applescript

I see what you did there

Today’s project was this little python script. This runs on a Mac, but goes out and grabs the sqlite database from a system that’s running Boxee, finds anything that’s been watched in Boxee in the last two days, then talks to iTunes and marks things watched there as well. This is so if we watch something on Boxee, the blue “unplayed” dot will also go away on the AppleTV in the other room.

Next project, I suppose, is doing the same thing in reverse: letting Boxee know when we’ve watched something on the AppleTV. That’s only possible with the old AppleTV right now, the new one doesn’t even sync the watched flag with iTunes any more. I hope they will add that in an update, but the rental model is their main push right now, not helping me out with my crazy setup.

This requires appscript and tvnamer for Python. tvnamer is a great Python module that is able to parse filenames and turn them into structured TV episode data. It’s often used in conjunction with tvdb_api to get descriptions, banners, etc. in media center applications based on nothing but filenames. I have another project that does just that, but today’s script only needs tvnamer.

This is the first time I’ve used the applescript binding for python, I was happy to see how easy it was. Applescript itself is an awful language, hurray for not actually having to write any! It’s also the first time I’ve used sqlite in a program, though I’ve messed with other programs’ databases by hand before.

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Saturday, October 9th, 2010 Uncategorized No Comments

iTunes Expressions

iTunes smart playlists are actually fairly complex boolean expressions (since iTunes 9, previous versions were not as robust). This page describing iTunes library management contains more text than the entire Lua 3.0 manual! (I’m cheating here, Lua is on v5.1, and the manual is more than twice as large these days, but the point still stands). Via dropdowns and text boxes you’re practically writing SQL WHERE clauses when creating a smart playlist.

Yet for all that complexity, there is STILL no way built into iTunes to make a Smart Playlist that can precisely select between High-def and standard-def TV Shows and movies.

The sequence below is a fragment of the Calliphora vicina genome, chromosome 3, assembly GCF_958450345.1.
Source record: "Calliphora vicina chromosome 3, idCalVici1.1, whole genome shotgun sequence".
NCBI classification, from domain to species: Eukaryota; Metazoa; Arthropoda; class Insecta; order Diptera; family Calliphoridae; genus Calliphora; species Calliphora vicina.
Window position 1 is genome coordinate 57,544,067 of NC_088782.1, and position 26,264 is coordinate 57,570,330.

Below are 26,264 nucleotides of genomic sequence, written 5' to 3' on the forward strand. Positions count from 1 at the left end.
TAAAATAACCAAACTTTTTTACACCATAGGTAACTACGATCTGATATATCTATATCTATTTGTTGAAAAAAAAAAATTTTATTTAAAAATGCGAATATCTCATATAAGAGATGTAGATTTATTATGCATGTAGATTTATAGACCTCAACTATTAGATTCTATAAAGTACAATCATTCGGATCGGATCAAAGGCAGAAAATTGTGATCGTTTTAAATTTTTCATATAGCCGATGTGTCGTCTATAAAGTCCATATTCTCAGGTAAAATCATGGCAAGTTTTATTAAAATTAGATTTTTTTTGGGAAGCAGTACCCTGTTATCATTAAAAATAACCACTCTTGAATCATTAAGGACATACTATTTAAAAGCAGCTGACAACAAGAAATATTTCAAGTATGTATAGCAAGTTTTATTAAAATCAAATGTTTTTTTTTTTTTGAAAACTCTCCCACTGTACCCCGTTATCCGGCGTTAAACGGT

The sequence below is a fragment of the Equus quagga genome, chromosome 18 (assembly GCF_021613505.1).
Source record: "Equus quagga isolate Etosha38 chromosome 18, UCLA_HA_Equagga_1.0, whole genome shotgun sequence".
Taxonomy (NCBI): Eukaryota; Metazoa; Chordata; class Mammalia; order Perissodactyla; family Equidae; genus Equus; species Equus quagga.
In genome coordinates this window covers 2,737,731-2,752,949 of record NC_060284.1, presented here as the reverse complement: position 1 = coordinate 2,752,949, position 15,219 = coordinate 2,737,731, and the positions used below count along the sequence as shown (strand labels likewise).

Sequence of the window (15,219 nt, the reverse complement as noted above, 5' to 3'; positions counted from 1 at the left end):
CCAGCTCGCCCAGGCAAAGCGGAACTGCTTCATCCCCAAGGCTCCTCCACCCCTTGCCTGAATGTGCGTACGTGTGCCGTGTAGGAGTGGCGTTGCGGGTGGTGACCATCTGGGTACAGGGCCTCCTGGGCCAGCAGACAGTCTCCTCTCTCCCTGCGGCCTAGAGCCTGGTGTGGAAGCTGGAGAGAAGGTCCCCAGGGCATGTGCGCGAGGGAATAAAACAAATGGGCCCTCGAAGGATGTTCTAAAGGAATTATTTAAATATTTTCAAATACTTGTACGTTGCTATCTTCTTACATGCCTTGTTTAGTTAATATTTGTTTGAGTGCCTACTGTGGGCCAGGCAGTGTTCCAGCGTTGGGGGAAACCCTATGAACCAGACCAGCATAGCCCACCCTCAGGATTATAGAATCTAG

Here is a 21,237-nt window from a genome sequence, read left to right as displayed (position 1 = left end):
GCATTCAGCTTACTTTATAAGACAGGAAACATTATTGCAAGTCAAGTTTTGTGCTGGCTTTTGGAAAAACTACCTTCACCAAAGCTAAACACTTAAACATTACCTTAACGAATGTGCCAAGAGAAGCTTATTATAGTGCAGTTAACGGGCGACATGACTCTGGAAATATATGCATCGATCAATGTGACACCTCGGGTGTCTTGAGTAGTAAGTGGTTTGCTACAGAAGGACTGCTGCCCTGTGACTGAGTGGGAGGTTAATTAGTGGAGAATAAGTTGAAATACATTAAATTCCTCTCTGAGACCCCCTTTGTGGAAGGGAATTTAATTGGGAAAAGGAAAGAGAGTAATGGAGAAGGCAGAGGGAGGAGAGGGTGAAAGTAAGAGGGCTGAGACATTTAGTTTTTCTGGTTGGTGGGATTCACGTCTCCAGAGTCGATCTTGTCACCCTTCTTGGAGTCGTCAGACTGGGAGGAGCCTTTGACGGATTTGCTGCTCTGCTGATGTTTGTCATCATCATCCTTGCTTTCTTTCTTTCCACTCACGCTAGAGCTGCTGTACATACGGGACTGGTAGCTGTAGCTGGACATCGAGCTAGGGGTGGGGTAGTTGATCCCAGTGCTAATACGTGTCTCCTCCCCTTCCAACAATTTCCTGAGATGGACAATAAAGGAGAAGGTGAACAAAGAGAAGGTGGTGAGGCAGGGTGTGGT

My compromise is making a playlist that selects shows between 20 and 31 minutes that are greater than 500MB, and shows 39 minutes or longer that are greater than 900MB. Those numbers aren’t very precisely chosen, but they seemed to work properly for all but one episode in my library, there was one hour long episode that says it’s “HD” but is only 600MB, I ignored that one, but it illustrates why this is such a bad solution. There are standard def shows that are nearly 600MB in my library too.

The compromise some people come to is manually adding an HD Tag to the composer, description, comments, or some other field, but the whole point here is that I’m trying to avoid manually doing anything to differentiate them. I could just as easily add all the HD videos to a dumb playlist, and then select on that playlist in a smart playlist.

I’ve had this frustration for at least a year, since we first got an Apple TV. When, when, when will Apple fix it? Or if they have, then when, when, when someone on the internet figure out how to do it?

Since the thing I wanted this playlist for is already an Applescript that’s iterating TV Shows from a playlist, I suppose the “solution” in this case is to make the Applescript able to differentiate. The filename actually has an “(HD)” in it for HD episodes, and Applescript does have access to filenames, but iTunes proper can’t select on filename contents.

On the other hand, the horror of having to actually write more than a few lines of Applescript caused me to write just enough to be able to call out to a python script instead. So there’s a whole ‘nother rant about crappy Apple “programming languages” right there. I do realize that Python can use Applescript interfaces directly, but then it’s harder to just Download a script that almost does what I want and fix the parts that don’t.

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Sunday, May 16th, 2010 Uncategorized No Comments